By Brodie Stone - Co-Founder at Poppins Health
December 12, 2021, 09:00am EST
Over the past 50-plus years, new technology, life-changing drugs and many other advancements have dramatically improved the healthcare industry. Yet in this time, very little has changed for health insurance plans. In fact, they have gone in the opposite direction by becoming more complicated and more expensive.
There has been a lot of talk, and more recently, new regulation, directed at transparency and making it all easier. Yet no amount of talk, and certainly no amount of regulation, will make existing health insurance plans easier and better for the average American or for small businesses. The only way the experience in healthcare will improve is to fundamentally change how we navigate and pay for healthcare. And that is exactly what health insurance plans are supposed to do.
Then versus now
Forty years ago, health plans were exceptionally simple. People with health insurance had very low deductibles and premiums were a small percentage of total income. Modern technology was in its infancy and little data was available.
Over the years, a few key developments made health insurance plans increasingly complex:
The reality of today’s healthcare options
The healthcare industry has developed into a complicated mix of providers and insurance companies, and networks have transformed into a complex list of prices. Meanwhile, health insurers have manipulated the design of the plan in an attempt to lower premiums and help people cover out of pocket expenses and instead created an impossible math equation and a sea of acronyms. Taken together, today's most prevalent health plans are too complex for members to understand. Transparency, which has become an official buzzword of the healthcare industry, is meaningless.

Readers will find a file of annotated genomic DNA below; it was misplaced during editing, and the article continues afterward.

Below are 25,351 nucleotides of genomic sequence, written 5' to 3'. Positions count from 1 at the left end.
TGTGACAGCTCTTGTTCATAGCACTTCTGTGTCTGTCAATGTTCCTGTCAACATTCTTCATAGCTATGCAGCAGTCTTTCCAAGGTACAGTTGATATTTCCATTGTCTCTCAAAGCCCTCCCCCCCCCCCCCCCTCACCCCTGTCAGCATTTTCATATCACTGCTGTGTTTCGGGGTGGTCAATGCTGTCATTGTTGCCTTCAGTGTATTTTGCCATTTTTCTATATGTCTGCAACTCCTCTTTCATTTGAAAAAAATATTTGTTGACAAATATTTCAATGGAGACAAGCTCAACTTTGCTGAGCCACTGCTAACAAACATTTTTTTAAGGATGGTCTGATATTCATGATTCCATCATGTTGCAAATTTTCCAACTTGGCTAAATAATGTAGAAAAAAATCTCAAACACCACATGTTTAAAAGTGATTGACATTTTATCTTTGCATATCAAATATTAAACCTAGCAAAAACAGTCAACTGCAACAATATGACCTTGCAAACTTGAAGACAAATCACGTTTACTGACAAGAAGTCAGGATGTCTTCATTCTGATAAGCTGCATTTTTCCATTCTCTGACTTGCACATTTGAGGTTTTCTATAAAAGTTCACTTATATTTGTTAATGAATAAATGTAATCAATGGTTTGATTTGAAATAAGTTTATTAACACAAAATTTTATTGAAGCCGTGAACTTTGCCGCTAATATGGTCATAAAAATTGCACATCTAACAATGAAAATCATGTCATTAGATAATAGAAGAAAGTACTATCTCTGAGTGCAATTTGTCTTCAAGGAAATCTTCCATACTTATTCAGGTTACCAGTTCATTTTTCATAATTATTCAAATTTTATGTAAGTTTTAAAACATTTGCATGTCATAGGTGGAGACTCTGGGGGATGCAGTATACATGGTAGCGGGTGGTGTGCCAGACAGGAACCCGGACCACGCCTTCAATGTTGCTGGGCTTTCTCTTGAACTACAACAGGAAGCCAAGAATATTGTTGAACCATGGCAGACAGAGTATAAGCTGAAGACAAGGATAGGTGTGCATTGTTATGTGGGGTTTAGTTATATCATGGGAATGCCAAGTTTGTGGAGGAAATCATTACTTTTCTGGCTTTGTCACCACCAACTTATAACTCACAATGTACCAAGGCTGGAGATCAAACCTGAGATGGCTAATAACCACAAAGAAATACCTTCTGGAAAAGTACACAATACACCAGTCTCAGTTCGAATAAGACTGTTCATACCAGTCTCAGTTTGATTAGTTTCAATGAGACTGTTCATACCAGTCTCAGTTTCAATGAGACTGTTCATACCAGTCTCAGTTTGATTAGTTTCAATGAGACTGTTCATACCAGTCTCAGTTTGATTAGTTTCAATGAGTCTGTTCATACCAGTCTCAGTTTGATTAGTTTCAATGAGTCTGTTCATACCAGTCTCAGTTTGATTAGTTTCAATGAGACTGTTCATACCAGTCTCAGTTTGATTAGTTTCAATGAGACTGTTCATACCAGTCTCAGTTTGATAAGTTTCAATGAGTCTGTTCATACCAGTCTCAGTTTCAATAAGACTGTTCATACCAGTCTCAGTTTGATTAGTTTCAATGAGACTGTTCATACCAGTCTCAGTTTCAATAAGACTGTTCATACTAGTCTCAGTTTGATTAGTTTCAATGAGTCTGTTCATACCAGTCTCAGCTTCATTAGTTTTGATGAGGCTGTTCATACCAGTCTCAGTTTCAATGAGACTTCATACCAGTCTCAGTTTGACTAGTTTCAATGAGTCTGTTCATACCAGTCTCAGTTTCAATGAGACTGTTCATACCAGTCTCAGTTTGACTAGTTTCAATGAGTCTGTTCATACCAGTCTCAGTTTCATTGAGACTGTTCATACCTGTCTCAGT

For many of us, convenience reigns supreme when choosing where to get care. However, in certain pockets of the country, especially among large companies, change is happening. Networks and health insurance plans are being redesigned using technology to make information more accessible. These plans can seamlessly tell you how much you need to spend out of your checking account to get care. They spend more for preventive and behavioral health while lowering total cost, and relentlessly help their members avoid the (few) providers that are not delivering positive outcomes to patients.
At the end of the day, this is what a health insurance plan should do. The average American will spend over $7,500 and the average family of four will spend over $22,000 this year on health insurance before taking into account out of pocket expenses. We don’t ask for much in exchange. We must start asking for more.
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